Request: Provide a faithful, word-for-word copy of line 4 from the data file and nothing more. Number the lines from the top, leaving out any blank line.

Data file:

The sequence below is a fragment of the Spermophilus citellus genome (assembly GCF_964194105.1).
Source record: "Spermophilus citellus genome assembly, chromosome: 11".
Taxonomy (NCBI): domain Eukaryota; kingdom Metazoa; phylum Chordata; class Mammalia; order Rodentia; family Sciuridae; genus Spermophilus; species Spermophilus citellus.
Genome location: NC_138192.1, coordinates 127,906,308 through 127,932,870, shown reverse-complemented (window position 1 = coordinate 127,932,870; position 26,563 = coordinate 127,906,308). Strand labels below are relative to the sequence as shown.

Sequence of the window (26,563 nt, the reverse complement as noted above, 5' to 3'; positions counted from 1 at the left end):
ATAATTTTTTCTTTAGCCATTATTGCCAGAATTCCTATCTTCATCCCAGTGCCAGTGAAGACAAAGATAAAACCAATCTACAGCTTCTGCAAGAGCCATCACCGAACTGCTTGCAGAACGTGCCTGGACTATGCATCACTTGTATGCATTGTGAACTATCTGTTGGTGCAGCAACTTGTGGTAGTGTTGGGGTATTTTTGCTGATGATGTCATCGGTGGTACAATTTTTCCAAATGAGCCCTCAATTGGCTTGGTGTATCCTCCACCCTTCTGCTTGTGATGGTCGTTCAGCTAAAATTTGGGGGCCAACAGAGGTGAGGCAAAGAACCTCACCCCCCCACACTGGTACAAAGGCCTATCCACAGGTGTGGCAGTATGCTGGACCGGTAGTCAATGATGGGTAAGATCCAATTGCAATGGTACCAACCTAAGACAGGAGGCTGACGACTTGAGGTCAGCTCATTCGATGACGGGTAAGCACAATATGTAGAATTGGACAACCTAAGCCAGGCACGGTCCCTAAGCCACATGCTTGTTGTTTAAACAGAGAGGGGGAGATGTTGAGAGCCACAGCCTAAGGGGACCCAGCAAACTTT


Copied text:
Genome location: NC_138192.1, coordinates 127,906,308 through 127,932,870, shown reverse-complemented (window position 1 = coordinate 127,932,870; position 26,563 = coordinate 127,906,308). Strand labels below are relative to the sequence as shown.